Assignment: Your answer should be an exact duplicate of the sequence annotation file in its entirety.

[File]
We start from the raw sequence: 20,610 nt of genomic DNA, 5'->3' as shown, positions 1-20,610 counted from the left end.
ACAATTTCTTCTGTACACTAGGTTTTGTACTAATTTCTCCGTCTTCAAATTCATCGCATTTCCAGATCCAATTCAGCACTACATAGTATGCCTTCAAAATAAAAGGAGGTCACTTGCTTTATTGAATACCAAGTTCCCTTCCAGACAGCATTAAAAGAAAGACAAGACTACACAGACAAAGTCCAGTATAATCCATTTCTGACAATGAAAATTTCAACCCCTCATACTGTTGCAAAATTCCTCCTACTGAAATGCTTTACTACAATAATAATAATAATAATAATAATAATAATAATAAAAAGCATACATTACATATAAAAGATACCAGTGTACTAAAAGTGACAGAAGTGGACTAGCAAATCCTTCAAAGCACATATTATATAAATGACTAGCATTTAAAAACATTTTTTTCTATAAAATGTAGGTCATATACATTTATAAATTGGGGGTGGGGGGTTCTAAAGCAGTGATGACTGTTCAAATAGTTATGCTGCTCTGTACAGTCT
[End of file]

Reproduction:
We start from the raw sequence: 20,610 nt of genomic DNA, 5'->3' as shown, positions 1-20,610 counted from the left end.
ACAATTTCTTCTGTACACTAGGTTTTGTACTAATTTCTCCGTCTTCAAATTCATCGCATTTCCAGATCCAATTCAGCACTACATAGTATGCCTTCAAAATAAAAGGAGGTCACTTGCTTTATTGAATACCAAGTTCCCTTCCAGACAGCATTAAAAGAAAGACAAGACTACACAGACAAAGTCCAGTATAATCCATTTCTGACAATGAAAATTTCAACCCCTCATACTGTTGCAAAATTCCTCCTACTGAAATGCTTTACTACAATAATAATAATAATAATAATAATAATAATAATAAAAAGCATACATTACATATAAAAGATACCAGTGTACTAAAAGTGACAGAAGTGGACTAGCAAATCCTTCAAAGCACATATTATATAAATGACTAGCATTTAAAAACATTTTTTTCTATAAAATGTAGGTCATATACATTTATAAATTGGGGGTGGGGGGTTCTAAAGCAGTGATGACTGTTCAAATAGTTATGCTGCTCTGTACAGTCT